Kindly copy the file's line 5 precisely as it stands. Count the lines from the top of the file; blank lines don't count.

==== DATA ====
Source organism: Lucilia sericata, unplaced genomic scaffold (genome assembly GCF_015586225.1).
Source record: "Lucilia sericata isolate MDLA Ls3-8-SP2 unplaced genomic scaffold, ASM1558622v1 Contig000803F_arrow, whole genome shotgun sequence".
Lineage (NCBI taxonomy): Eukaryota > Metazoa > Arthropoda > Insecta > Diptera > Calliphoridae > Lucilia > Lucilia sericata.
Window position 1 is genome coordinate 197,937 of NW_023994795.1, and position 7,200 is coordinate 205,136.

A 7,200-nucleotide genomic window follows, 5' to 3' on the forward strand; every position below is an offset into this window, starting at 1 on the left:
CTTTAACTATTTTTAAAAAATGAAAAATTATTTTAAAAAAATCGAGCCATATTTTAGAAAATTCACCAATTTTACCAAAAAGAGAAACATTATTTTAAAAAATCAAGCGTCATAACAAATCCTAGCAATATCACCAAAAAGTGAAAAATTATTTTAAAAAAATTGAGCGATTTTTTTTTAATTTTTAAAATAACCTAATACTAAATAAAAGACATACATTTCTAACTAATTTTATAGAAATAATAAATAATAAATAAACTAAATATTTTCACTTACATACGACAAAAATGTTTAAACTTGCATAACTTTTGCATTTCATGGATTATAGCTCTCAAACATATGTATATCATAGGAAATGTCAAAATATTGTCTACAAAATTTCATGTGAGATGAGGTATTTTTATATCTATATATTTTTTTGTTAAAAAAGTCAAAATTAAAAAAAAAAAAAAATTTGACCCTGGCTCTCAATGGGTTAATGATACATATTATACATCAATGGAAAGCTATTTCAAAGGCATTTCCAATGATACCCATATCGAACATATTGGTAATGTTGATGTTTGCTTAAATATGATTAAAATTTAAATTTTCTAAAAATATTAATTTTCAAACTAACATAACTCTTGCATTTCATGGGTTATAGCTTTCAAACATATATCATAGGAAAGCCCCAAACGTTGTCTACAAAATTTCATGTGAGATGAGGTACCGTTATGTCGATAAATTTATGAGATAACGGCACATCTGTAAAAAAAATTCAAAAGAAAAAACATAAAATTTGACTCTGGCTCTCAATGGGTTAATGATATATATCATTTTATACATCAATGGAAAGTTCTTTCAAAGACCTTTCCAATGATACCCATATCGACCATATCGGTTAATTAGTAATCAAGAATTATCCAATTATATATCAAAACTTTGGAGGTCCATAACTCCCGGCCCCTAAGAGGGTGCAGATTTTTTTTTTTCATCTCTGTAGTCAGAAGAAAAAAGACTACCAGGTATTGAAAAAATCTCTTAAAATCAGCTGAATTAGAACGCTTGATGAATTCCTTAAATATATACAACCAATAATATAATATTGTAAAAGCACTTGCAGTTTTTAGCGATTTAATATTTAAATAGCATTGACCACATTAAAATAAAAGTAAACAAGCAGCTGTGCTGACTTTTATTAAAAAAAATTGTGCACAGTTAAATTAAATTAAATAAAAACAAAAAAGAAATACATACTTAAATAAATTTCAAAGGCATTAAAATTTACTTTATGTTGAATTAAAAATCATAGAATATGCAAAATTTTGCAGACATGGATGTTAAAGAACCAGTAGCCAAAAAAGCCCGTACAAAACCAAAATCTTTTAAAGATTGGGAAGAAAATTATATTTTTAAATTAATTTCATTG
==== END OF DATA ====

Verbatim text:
A 7,200-nucleotide genomic window follows, 5' to 3' on the forward strand; every position below is an offset into this window, starting at 1 on the left: